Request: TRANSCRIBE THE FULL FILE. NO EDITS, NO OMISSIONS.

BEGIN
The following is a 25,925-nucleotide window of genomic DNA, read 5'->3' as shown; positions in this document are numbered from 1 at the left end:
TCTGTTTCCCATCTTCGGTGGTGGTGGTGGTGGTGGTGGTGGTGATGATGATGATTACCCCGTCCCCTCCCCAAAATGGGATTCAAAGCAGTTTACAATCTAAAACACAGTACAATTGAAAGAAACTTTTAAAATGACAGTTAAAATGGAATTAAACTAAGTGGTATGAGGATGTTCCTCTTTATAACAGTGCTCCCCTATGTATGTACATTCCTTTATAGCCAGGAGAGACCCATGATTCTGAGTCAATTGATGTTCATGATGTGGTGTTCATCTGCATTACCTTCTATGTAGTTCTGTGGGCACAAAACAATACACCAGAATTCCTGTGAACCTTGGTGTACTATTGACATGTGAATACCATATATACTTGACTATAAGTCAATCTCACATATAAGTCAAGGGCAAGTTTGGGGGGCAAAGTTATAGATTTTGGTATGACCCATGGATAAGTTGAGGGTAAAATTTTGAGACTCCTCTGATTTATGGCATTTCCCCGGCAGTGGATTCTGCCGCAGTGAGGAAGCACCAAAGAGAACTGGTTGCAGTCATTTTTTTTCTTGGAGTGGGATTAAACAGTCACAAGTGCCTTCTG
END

The following is a 25,925-nucleotide window of genomic DNA, read 5'->3' as shown; positions in this document are numbered from 1 at the left end:
TCTGTTTCCCATCTTCGGTGGTGGTGGTGGTGGTGGTGGTGGTGATGATGATGATTACCCCGTCCCCTCCCCAAAATGGGATTCAAAGCAGTTTACAATCTAAAACACAGTACAATTGAAAGAAACTTTTAAAATGACAGTTAAAATGGAATTAAACTAAGTGGTATGAGGATGTTCCTCTTTATAACAGTGCTCCCCTATGTATGTACATTCCTTTATAGCCAGGAGAGACCCATGATTCTGAGTCAATTGATGTTCATGATGTGGTGTTCATCTGCATTACCTTCTATGTAGTTCTGTGGGCACAAAACAATACACCAGAATTCCTGTGAACCTTGGTGTACTATTGACATGTGAATACCATATATACTTGACTATAAGTCAATCTCACATATAAGTCAAGGGCAAGTTTGGGGGGCAAAGTTATAGATTTTGGTATGACCCATGGATAAGTTGAGGGTAAAATTTTGAGACTCCTCTGATTTATGGCATTTCCCCGGCAGTGGATTCTGCCGCAGTGAGGAAGCACCAAAGAGAACTGGTTGCAGTCATTTTTTTTCTTGGAGTGGGATTAAACAGTCACAAGTGCCTTCTG